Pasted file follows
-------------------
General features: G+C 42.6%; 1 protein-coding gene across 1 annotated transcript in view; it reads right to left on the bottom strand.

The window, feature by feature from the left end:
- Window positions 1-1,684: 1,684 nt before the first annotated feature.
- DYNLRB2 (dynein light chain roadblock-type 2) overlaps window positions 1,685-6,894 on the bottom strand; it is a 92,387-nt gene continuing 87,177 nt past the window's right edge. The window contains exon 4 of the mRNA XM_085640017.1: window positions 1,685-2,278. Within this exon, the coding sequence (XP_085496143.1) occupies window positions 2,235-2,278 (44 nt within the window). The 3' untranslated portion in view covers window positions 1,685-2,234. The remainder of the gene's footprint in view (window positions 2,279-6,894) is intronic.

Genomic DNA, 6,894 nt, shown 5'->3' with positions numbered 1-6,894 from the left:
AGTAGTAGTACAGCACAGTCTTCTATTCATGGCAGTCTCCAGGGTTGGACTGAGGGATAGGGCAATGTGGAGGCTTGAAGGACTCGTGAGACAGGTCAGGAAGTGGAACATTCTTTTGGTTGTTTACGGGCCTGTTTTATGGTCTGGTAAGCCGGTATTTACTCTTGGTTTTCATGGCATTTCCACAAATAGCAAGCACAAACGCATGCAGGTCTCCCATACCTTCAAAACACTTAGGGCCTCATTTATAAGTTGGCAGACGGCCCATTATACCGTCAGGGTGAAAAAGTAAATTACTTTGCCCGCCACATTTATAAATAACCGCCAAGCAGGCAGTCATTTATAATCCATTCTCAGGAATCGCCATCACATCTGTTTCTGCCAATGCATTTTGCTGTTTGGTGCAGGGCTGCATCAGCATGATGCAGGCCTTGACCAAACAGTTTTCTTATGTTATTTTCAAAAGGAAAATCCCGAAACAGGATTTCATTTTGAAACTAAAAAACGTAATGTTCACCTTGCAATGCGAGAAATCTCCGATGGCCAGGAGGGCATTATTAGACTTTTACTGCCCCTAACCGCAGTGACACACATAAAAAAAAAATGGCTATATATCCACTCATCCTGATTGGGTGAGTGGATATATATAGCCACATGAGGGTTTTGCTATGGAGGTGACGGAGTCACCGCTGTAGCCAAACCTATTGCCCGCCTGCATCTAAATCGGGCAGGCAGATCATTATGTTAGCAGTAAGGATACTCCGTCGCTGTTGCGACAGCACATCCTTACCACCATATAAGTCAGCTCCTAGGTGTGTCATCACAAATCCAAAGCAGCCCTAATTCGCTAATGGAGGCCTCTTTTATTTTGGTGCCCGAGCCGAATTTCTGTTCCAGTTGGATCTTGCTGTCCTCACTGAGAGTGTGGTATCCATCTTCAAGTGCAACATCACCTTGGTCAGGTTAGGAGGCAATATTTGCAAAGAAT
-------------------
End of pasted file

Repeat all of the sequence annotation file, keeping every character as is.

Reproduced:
General features: G+C 42.6%; 1 protein-coding gene across 1 annotated transcript in view; it reads right to left on the bottom strand.

The window, feature by feature from the left end:
- Window positions 1-1,684: 1,684 nt before the first annotated feature.
- DYNLRB2 (dynein light chain roadblock-type 2) overlaps window positions 1,685-6,894 on the bottom strand; it is a 92,387-nt gene continuing 87,177 nt past the window's right edge. The window contains exon 4 of the mRNA XM_085640017.1: window positions 1,685-2,278. Within this exon, the coding sequence (XP_085496143.1) occupies window positions 2,235-2,278 (44 nt within the window). The 3' untranslated portion in view covers window positions 1,685-2,234. The remainder of the gene's footprint in view (window positions 2,279-6,894) is intronic.

Genomic DNA, 6,894 nt, shown 5'->3' with positions numbered 1-6,894 from the left:
AGTAGTAGTACAGCACAGTCTTCTATTCATGGCAGTCTCCAGGGTTGGACTGAGGGATAGGGCAATGTGGAGGCTTGAAGGACTCGTGAGACAGGTCAGGAAGTGGAACATTCTTTTGGTTGTTTACGGGCCTGTTTTATGGTCTGGTAAGCCGGTATTTACTCTTGGTTTTCATGGCATTTCCACAAATAGCAAGCACAAACGCATGCAGGTCTCCCATACCTTCAAAACACTTAGGGCCTCATTTATAAGTTGGCAGACGGCCCATTATACCGTCAGGGTGAAAAAGTAAATTACTTTGCCCGCCACATTTATAAATAACCGCCAAGCAGGCAGTCATTTATAATCCATTCTCAGGAATCGCCATCACATCTGTTTCTGCCAATGCATTTTGCTGTTTGGTGCAGGGCTGCATCAGCATGATGCAGGCCTTGACCAAACAGTTTTCTTATGTTATTTTCAAAAGGAAAATCCCGAAACAGGATTTCATTTTGAAACTAAAAAACGTAATGTTCACCTTGCAATGCGAGAAATCTCCGATGGCCAGGAGGGCATTATTAGACTTTTACTGCCCCTAACCGCAGTGACACACATAAAAAAAAAATGGCTATATATCCACTCATCCTGATTGGGTGAGTGGATATATATAGCCACATGAGGGTTTTGCTATGGAGGTGACGGAGTCACCGCTGTAGCCAAACCTATTGCCCGCCTGCATCTAAATCGGGCAGGCAGATCATTATGTTAGCAGTAAGGATACTCCGTCGCTGTTGCGACAGCACATCCTTACCACCATATAAGTCAGCTCCTAGGTGTGTCATCACAAATCCAAAGCAGCCCTAATTCGCTAATGGAGGCCTCTTTTATTTTGGTGCCCGAGCCGAATTTCTGTTCCAGTTGGATCTTGCTGTCCTCACTGAGAGTGTGGTATCCATCTTCAAGTGCAACATCACCTTGGTCAGGTTAGGAGGCAATATTTGCAAAGAAT